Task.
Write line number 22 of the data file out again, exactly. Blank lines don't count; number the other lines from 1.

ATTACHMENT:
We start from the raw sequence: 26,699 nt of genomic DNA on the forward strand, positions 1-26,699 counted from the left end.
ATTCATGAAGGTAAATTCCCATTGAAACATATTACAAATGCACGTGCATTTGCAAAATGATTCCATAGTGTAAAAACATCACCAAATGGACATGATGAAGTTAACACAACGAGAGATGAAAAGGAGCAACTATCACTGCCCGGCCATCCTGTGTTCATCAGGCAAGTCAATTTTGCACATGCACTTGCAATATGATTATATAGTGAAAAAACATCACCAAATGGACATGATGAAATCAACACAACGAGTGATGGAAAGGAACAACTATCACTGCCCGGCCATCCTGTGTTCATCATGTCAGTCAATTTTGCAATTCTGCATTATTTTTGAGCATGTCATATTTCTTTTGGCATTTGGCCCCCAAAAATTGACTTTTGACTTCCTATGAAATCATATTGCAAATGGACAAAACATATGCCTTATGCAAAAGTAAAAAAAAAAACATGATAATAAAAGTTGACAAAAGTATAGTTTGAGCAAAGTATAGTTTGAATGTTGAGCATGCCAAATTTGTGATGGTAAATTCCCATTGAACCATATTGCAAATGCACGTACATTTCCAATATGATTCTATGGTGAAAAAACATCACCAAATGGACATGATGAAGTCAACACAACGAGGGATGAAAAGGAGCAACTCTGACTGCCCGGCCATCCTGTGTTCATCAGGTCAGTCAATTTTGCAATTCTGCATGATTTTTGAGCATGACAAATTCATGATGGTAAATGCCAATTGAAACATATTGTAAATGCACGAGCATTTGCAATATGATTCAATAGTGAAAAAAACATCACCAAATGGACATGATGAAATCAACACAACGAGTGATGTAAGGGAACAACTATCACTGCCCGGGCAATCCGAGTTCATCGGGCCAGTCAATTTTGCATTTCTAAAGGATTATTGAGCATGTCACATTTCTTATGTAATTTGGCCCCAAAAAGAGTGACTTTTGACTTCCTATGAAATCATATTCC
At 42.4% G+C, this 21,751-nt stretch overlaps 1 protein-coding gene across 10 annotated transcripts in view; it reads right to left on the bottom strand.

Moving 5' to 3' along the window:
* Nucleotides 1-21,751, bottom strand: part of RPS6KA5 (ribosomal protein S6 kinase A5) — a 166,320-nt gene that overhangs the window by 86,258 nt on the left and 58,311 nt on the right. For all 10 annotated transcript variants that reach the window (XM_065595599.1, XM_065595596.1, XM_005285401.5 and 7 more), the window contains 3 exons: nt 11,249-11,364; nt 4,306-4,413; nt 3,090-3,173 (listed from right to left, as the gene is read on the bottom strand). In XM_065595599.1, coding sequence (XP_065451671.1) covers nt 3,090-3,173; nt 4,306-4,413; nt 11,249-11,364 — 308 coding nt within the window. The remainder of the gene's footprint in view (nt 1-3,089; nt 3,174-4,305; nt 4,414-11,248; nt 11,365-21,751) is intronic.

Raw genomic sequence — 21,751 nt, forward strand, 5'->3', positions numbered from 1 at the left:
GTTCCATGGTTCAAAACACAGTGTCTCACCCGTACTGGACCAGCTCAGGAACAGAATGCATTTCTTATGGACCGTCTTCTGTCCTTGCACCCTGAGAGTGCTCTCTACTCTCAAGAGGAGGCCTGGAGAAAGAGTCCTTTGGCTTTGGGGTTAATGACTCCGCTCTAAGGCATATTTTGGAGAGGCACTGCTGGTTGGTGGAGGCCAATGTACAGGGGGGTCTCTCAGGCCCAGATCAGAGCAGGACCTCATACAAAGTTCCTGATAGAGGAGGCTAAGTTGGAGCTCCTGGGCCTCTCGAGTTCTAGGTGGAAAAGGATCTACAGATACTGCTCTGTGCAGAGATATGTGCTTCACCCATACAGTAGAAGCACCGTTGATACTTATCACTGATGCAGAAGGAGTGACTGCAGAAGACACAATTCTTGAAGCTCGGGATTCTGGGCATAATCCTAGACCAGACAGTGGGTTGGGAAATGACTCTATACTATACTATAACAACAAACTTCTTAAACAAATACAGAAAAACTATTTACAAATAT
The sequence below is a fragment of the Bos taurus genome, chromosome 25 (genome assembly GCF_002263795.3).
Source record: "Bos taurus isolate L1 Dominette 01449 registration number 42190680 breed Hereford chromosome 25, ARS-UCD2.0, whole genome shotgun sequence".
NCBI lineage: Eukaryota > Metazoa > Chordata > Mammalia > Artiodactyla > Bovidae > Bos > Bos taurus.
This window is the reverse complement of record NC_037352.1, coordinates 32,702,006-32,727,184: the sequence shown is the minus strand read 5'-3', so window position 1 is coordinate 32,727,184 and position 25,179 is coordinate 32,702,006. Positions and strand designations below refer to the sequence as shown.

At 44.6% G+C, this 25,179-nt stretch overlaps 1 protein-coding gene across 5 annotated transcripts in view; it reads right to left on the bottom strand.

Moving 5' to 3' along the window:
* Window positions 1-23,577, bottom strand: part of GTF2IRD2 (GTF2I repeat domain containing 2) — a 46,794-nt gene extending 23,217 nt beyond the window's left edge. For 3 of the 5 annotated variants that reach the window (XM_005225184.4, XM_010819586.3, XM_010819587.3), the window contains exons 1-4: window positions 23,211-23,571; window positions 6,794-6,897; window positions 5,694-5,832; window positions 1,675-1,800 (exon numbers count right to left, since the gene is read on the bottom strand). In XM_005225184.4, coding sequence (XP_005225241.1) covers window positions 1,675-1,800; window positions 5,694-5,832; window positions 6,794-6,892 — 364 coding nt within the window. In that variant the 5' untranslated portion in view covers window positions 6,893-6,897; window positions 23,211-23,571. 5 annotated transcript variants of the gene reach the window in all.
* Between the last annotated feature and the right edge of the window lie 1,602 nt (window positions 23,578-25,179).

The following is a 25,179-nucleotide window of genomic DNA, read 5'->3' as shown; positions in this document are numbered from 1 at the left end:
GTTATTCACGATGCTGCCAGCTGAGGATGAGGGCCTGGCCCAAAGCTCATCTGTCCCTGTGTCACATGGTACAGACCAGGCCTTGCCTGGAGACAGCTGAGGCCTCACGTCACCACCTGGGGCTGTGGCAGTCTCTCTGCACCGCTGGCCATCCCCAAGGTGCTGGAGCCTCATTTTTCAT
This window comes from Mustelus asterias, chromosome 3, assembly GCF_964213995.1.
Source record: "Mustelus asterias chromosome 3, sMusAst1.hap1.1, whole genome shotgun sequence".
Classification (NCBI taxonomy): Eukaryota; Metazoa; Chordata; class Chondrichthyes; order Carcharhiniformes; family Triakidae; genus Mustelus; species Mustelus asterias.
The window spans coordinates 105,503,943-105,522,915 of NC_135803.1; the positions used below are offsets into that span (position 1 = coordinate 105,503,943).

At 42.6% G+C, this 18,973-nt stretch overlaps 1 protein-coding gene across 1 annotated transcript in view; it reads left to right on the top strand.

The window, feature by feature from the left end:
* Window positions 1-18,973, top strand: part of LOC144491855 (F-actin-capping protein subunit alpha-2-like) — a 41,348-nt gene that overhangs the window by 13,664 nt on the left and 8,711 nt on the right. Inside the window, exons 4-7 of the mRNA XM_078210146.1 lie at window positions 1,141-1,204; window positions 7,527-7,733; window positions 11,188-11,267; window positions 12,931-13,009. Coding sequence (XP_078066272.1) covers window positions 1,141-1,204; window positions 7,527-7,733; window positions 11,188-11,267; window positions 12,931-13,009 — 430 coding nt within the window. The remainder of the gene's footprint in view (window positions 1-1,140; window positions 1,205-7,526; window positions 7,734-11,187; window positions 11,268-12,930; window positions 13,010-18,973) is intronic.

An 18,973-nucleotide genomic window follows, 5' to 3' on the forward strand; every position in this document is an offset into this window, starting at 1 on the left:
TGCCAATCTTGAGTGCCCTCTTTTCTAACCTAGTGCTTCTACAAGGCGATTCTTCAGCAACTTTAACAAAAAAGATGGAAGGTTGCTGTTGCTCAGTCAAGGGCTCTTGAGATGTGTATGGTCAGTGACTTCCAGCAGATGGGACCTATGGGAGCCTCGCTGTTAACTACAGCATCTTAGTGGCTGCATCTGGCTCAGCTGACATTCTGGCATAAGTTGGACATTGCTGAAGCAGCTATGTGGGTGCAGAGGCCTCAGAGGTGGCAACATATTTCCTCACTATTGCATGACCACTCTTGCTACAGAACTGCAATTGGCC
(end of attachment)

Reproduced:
At 42.6% G+C, this 18,973-nt stretch overlaps 1 protein-coding gene across 1 annotated transcript in view; it reads left to right on the top strand.